Posted on: 19 March 2021
Recruiting staff who are citizens of the EU or EEA
When the UK left the European Union in January 2021, free movement of EU nationals officially came to an end. Many businesses in the hospitality, construction and healthcare sector rely on foreign workers, usually due to skill gaps in the UK workforce, so they may be affected by the transition.
Hiring EU citizens is still possible for UK businesses, but the processes to be able to do so have changed. Carry on reading this article to see how you can employ EU citizens for your business.
How to recruit staff from the EU or EEA
Here are some of the things that you will need to do to employ a member of staff from countries in the European Union and countries in the EEA (European Economic Area), such as Norway, Liechtenstein, Iceland and Switzerland.
Get a sponsor licence
For someone in the EU to come and work in the UK, they will need a sponsor, which is a person or business that is willing to take responsibility of a migrant worker’s employment.
Businesses who want to employ someone from outside the UK will need a sponsorship licence for anyone who arrived in the UK after 31st December 2020, but won’t need a licence for Irish citizens, EU citizens with settled or pre-settled status or those with indefinite leave to remain in the UK.
There are a few steps to getting a sponsorship licence to employ non-UK residents:
- Check that your business is eligible for employee sponsorship.
- There are a couple of different types of sponsorship licence. Check which one you will need.
- Someone in your business will need to manage sponsorships. Find guidance on this on the government website.
- Finally, apply for your licence and pay the applicable fee.
Skilled Worker Route
If the person you want to employ is a skilled worker, they will need to:
- Have a job offer from a Home Office licensed sponsor. A licensed sponsor is a business which has taken the above steps.
- Speak English at a required level.
- Confirm the job offered requires a skill level of RQF3, the equivalent of an A Level.
- Confirm the job offer should pay at least £25,600, the ‘going rate’.
The job offer can pay less than £25,600, but only under the following conditions:
- The job pays at least £20,480.
- The applicant has other specific qualifications, such as a PhD relevant to the role or has applied for a position in a shortage occupation.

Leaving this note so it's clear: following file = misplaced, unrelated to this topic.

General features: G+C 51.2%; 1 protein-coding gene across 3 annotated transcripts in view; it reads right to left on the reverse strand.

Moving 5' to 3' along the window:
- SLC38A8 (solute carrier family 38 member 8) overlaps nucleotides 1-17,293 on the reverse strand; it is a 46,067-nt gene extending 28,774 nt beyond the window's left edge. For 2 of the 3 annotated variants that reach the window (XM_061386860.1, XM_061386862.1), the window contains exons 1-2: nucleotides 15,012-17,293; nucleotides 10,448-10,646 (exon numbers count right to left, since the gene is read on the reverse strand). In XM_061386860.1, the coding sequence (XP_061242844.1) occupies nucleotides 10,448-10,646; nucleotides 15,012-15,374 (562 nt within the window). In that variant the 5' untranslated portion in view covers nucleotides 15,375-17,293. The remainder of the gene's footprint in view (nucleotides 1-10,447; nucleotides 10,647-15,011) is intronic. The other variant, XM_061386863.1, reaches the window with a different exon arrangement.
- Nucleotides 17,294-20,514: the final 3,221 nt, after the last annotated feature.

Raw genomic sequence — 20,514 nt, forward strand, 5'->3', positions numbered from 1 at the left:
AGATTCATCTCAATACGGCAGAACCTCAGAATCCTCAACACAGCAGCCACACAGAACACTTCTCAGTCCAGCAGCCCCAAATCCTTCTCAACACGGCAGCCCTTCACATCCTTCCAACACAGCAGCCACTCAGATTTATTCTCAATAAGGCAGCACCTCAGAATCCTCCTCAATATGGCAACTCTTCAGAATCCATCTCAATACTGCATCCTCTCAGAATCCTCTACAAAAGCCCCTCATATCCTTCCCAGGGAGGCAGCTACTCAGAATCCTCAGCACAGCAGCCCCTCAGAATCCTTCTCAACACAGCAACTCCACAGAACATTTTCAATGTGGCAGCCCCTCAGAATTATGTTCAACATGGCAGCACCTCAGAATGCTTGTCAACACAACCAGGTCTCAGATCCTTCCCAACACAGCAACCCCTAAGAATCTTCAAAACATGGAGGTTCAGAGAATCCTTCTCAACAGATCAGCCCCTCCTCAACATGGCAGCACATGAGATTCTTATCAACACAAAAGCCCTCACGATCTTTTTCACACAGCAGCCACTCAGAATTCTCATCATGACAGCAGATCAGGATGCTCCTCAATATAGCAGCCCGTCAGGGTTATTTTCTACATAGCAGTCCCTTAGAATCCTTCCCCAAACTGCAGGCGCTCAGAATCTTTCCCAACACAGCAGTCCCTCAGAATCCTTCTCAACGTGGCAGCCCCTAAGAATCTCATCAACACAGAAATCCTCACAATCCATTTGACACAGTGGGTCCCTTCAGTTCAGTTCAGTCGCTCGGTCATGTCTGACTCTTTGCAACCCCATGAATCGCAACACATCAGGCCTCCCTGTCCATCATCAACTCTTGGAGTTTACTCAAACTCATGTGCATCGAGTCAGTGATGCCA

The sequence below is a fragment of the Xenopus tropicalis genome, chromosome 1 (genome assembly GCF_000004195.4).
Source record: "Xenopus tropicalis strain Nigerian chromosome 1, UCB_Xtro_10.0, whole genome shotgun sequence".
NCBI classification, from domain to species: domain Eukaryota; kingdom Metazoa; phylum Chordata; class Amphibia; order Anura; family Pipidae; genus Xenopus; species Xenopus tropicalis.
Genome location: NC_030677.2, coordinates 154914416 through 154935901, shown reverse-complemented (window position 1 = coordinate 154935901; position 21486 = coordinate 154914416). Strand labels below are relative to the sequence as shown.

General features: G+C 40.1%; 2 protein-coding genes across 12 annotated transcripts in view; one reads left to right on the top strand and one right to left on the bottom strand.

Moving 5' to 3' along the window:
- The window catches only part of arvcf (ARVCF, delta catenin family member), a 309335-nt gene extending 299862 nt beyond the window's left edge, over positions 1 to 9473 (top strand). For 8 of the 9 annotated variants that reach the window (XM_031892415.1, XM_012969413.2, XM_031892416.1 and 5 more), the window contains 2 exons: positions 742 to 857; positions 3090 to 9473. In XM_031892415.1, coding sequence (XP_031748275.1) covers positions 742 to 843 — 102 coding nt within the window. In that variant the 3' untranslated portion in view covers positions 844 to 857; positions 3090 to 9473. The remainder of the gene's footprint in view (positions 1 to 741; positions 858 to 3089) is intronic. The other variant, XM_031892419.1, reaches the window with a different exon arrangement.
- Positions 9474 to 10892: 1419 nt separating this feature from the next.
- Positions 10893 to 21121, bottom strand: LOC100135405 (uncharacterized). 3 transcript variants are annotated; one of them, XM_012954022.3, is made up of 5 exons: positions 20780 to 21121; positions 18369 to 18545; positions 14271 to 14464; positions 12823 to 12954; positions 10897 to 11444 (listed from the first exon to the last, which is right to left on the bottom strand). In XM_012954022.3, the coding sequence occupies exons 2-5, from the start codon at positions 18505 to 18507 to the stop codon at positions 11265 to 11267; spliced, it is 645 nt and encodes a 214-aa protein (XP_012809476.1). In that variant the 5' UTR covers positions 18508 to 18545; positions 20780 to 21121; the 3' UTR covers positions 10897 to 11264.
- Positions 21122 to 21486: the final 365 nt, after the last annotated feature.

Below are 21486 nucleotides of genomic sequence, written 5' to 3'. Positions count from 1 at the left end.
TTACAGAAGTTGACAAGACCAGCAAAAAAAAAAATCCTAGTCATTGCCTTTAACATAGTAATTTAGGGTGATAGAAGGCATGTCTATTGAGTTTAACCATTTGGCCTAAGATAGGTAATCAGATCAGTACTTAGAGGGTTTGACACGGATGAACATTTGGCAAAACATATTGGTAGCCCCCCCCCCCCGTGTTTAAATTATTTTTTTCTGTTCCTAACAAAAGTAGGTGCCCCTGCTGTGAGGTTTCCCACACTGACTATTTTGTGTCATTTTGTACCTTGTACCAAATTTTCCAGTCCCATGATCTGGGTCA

- Healthcare and education roles will have different salary rules, as will young people starting their career.
At the time of publication, there was no route for businesses to employ anyone from the EU or EEA into a position that paid a salary of under £20,480.
If your company has branches all around the world and a member of staff wants to relocate to the UK, this is possible through the Intra-Company Transfer Route.
To be eligible for this route, the job applicant must:
- Be an existing member of your company who meets UK skill and salary thresholds.
- Be part of a Home Office licensed company.
- Have worked for the company with overseas links for 12 months.
- Work at a RQF6 (or graduate degree) level.
- Receive a salary of £41,500, i.e. the ‘going rate’.
However, permission to be transferred to the UK is temporary, with workers unable to stay for more than 5 years in a 6 year time-frame.
Workers paid over £73,900 don’t need to have worked the 12 months prior to moving, and can stay for 9 years out of a 10 year time-frame.
Workers who are on a graduate training programme can come to the UK as part of an Intra-Company Trainee route, which lasts for a year. Requirements for this route are the same as the Intra-Company Transfer route, except for the rules on the length of experience required and the salary limits.
Other routes for employing an EU or EEA citizen
This is a programme that looks for the best and brightest minds in science, humanities, engineering, arts and digital technology.
Candidates who make it to the Global Talent list will not need a licence to hire, and don’t require sponsorship.
Youth Mobility Scheme
This scheme will allow around 20,000 young people, aged 18 to 30, to travel to the UK for work every year.
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